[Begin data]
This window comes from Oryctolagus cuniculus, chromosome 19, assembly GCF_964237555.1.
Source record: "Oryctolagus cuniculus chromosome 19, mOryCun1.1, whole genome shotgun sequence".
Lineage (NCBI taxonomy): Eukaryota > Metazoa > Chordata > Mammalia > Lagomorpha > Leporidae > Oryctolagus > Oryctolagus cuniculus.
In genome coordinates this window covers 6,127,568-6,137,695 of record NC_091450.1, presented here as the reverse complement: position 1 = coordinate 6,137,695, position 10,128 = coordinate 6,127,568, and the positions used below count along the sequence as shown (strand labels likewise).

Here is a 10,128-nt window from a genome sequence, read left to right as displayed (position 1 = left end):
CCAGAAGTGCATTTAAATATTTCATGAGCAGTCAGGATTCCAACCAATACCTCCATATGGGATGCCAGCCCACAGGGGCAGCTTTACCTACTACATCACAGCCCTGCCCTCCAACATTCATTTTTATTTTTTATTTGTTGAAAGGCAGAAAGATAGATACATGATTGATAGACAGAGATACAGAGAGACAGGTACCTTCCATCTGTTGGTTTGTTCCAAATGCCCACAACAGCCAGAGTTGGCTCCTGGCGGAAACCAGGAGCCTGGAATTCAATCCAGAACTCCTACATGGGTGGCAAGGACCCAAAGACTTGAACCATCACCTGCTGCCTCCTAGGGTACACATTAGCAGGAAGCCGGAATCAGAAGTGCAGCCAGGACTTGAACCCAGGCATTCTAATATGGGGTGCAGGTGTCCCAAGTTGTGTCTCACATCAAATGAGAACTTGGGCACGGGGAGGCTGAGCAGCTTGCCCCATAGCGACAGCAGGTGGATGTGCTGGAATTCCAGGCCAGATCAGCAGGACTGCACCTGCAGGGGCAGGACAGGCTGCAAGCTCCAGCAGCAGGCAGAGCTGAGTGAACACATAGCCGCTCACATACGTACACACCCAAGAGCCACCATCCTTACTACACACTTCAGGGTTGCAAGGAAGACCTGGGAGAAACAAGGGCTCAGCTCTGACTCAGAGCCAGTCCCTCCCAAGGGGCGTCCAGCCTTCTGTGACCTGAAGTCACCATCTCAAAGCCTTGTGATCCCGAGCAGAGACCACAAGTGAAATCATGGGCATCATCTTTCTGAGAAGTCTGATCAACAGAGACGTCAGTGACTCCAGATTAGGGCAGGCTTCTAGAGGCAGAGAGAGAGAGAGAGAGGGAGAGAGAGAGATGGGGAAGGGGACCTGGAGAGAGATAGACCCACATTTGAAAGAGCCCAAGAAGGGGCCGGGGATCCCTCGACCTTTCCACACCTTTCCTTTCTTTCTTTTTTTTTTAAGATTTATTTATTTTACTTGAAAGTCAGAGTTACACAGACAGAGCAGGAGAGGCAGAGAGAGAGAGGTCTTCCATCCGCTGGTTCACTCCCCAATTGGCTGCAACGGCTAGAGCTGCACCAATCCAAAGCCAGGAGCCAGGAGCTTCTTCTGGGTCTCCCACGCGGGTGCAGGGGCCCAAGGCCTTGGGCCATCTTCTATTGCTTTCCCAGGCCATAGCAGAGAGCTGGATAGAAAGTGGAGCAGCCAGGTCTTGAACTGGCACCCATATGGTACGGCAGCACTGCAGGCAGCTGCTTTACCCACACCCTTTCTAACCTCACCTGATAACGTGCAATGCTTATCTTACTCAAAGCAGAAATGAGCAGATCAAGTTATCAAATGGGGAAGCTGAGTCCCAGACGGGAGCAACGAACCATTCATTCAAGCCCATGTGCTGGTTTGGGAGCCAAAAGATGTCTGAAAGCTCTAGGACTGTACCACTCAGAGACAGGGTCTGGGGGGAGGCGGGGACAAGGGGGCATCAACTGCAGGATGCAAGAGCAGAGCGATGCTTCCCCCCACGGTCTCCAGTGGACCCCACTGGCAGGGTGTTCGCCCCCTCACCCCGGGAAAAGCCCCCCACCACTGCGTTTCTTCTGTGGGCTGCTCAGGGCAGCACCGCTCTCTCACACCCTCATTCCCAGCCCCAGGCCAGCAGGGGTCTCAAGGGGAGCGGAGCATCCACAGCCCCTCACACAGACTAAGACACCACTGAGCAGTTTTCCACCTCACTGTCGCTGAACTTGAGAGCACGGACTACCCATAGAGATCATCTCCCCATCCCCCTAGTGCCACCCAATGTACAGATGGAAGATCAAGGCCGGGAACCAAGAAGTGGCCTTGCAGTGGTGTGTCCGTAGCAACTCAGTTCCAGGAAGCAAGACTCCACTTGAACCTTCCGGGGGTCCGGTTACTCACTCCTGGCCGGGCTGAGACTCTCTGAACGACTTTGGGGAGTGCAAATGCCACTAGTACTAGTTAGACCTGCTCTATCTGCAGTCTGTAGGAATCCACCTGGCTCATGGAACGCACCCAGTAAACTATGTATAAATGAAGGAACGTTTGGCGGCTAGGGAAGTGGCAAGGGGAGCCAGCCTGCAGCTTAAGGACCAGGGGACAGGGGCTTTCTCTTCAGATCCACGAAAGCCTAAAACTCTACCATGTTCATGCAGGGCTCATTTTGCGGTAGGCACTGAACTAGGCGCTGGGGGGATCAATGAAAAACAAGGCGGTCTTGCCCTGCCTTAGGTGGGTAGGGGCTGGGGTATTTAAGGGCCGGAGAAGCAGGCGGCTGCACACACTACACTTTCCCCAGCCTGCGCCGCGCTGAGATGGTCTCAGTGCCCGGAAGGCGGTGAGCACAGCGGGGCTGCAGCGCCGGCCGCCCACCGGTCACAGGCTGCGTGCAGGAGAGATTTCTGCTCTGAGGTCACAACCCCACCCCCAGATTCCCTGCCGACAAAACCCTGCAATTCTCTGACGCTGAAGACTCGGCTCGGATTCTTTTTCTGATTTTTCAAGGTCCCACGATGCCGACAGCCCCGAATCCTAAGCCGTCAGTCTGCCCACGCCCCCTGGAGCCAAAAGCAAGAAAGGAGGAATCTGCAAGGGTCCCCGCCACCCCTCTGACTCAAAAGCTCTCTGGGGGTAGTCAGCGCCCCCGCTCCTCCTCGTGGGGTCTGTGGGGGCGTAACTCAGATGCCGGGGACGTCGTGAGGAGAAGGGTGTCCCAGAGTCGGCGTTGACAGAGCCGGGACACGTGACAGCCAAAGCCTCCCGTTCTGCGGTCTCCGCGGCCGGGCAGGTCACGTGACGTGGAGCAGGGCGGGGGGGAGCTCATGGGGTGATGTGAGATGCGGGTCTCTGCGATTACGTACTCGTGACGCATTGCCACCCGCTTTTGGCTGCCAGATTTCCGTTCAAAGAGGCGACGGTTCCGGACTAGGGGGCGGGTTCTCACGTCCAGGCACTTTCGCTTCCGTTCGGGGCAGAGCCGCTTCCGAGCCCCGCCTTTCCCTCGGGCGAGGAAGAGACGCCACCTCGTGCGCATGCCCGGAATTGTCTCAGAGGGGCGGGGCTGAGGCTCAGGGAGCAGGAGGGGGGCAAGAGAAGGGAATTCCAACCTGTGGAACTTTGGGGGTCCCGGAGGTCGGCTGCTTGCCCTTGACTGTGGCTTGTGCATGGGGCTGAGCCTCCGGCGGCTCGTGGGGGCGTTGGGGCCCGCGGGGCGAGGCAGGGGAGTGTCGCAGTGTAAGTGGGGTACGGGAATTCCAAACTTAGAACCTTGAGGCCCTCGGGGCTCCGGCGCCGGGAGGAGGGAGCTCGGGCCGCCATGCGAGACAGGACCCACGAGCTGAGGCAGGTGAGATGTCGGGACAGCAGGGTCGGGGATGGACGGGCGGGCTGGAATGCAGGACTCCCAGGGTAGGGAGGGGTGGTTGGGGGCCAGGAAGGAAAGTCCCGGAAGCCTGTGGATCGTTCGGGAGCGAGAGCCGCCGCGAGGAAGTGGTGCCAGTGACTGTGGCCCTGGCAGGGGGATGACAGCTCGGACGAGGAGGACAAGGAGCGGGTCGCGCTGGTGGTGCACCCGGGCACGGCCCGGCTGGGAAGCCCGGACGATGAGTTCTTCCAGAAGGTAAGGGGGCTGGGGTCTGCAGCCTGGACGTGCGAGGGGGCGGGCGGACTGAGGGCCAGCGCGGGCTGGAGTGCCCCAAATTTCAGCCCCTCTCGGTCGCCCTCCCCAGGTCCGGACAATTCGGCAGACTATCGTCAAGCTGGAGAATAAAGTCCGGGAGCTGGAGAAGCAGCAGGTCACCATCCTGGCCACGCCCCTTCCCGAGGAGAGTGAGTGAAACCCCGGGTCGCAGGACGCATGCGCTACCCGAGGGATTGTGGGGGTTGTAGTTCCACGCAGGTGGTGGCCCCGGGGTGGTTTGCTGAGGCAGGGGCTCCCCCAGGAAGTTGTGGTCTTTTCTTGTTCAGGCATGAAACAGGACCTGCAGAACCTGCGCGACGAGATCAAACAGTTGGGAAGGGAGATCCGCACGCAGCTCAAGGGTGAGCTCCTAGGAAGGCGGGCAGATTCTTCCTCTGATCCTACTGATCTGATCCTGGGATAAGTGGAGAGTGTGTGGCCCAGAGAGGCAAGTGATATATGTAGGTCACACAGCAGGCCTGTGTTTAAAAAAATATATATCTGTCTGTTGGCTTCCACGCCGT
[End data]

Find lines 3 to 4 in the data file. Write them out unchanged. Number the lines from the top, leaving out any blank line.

Lineage (NCBI taxonomy): Eukaryota > Metazoa > Chordata > Mammalia > Lagomorpha > Leporidae > Oryctolagus > Oryctolagus cuniculus.
In genome coordinates this window covers 6,127,568-6,137,695 of record NC_091450.1, presented here as the reverse complement: position 1 = coordinate 6,137,695, position 10,128 = coordinate 6,127,568, and the positions used below count along the sequence as shown (strand labels likewise).